21 November 2003
SANCTIONS IMPOSED: In August 1990 the Security Council
adopted resolution 661, imposing comprehensive sanctions on Iraq
following that country’s short-lived invasion of Kuwait.
Throughout 1991, with growing concern over the humanitarian
situation in Iraq, the United Nations and others proposed measures
to enable Iraq to sell limited quantities of oil to meet its
people's needs. The Government of Iraq declined these offers,
contained in particular, in resolutions 706 and 712, adopted in
August and September 1991.
AGREEMENT ON OIL-FOR-FOOD: An oil-for-food programme began
at the end of 1996 after the United Nations and the Government of
Iraq agreed on the details of implementing resolution 986 (1995),
which permitted Iraq to sell up to two billion dollars worth of oil
in a 180-day period. The ceiling on oil sales was eased during 1998
and finally lifted in 1999, enabling the programme to move from a
focus on food and medicine to repairing essential infrastructure,
including the oil industry.
DIVIDING THE MONEY: With the adoption of Security Council
resolution 1330 (2000) on 5 December 2000, around 72 per cent of the
oil revenue funds were allocated to the humanitarian programme in Iraq (59 per cent
for the centre and south and 13 per cent for the three northern
governorates); 25 percent to the Compensation Commission in Geneva; 2.2 per cent
for United Nations operational costs; and 0.8 per cent for the UN Monitoring, Verification and Inspection Commission
(UNMOVIC) and the International Atomic Energy Agency (IAEA).
Previously, 66 per cent had been allocated to the humanitarian
programme (53 per cent for the centre and south and 13 per cent for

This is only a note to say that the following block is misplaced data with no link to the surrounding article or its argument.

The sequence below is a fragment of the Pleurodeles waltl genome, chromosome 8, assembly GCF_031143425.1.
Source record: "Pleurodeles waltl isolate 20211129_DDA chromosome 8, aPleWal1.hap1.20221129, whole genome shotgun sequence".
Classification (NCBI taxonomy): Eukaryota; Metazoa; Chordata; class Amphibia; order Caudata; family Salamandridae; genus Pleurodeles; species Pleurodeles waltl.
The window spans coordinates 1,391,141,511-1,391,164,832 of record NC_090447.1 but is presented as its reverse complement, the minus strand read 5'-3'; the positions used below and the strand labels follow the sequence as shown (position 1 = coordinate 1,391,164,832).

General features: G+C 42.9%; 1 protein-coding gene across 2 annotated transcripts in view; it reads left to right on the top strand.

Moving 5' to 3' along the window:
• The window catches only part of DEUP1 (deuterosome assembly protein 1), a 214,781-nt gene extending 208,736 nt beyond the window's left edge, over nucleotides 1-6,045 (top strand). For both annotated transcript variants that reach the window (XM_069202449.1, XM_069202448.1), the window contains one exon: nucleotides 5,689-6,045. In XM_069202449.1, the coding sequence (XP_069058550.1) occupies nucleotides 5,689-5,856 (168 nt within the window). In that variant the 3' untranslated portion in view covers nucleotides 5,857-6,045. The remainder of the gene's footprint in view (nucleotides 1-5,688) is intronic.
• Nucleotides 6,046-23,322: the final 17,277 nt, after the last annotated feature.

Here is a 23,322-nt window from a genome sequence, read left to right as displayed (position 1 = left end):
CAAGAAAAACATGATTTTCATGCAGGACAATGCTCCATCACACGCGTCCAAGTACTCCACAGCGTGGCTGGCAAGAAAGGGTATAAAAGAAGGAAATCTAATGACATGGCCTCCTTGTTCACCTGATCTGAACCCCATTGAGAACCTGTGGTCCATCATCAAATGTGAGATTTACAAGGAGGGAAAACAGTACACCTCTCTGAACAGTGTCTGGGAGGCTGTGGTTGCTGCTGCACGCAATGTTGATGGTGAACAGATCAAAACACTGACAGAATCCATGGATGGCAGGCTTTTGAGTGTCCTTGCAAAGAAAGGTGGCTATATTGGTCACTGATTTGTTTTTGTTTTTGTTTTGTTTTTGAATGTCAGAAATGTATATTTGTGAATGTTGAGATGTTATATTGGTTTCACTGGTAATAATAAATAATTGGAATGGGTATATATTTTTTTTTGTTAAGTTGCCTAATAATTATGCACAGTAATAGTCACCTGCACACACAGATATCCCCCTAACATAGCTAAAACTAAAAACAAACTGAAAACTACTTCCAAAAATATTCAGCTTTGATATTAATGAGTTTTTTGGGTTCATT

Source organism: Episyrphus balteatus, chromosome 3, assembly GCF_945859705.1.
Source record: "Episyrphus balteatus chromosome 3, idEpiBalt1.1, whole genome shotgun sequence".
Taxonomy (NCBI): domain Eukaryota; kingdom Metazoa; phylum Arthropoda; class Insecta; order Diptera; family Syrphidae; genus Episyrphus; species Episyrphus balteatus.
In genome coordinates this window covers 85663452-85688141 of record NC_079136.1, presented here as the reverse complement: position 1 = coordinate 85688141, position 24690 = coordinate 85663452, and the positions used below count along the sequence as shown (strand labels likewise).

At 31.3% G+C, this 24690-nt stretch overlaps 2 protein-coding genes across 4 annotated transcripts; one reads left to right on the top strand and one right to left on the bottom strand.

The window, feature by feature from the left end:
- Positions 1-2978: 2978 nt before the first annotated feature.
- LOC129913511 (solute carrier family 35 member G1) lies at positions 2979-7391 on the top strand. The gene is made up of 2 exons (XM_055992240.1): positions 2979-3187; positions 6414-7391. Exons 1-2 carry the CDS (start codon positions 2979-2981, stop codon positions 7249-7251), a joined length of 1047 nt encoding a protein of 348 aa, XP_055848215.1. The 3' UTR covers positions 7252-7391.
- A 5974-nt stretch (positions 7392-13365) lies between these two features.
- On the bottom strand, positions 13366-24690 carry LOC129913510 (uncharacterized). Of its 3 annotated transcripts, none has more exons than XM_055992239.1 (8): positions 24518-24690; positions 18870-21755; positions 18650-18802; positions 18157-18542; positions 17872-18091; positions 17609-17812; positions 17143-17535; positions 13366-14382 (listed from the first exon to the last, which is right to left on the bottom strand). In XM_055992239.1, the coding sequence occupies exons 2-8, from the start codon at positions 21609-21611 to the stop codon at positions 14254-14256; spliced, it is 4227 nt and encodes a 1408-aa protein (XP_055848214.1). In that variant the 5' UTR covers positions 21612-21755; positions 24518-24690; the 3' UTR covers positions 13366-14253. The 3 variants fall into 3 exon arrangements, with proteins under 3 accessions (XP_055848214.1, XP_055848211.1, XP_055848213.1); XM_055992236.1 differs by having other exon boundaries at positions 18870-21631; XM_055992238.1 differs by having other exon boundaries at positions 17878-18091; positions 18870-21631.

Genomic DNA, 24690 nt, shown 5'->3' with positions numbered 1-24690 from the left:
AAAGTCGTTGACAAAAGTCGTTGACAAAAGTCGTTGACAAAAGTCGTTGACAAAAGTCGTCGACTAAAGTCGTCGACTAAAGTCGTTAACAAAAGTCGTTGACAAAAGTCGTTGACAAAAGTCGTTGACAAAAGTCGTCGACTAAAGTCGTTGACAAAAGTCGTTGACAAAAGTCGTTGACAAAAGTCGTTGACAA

the three northern governorates), with the Compensation Commission
receiving 30 per cent of the revenue. Funds from the two
humanitarian accounts also financed the purchase of oil industry parts and
equipment to sustain this source of revenue. The Government of Iraq
was responsible for the purchase
and distribution of supplies in the 15 governorates in the centre
and south. The United Nations implemented the programme in the three
northern governorates of Dahuk, Sulaymaniyah and Erbil on behalf of
the Government of Iraq.
THE DISTRIBUTION PLAN: The programme operated against
distribution plans prepared at the beginning of each phase by the Government of Iraq and approved
by the Secretary-General. Once approved, the distribution plan
the basis for Iraq’s use of revenue raised during that phase.
Distribution plans included thousands of pages of detailed annexes
and, from phase V onwards, were posted on the OIP Web site. The
Web site also included the status of all contracts from phase V
OIL-FOR-FOOD: Phase I ran from 10 December 1996 to 7 June
1997. The first oil was exported on 15 December 1996 and the first
contracts financed from the sale of oil were approved in January 1997. The
first shipments of food arrived in Iraq in March 1997 and the first
medicines arrived in May 1997. The Security Council continued
the programme in 180-day periods called “phases”. The final
oil exporting period (phase XIII) authorized by Security Council
resolution 1447 (2002), was in effect from 5 December 2002 through 3 June 2003.
FOOD & MEDICINE: Between March 1997 and March 2003, foodstuffs worth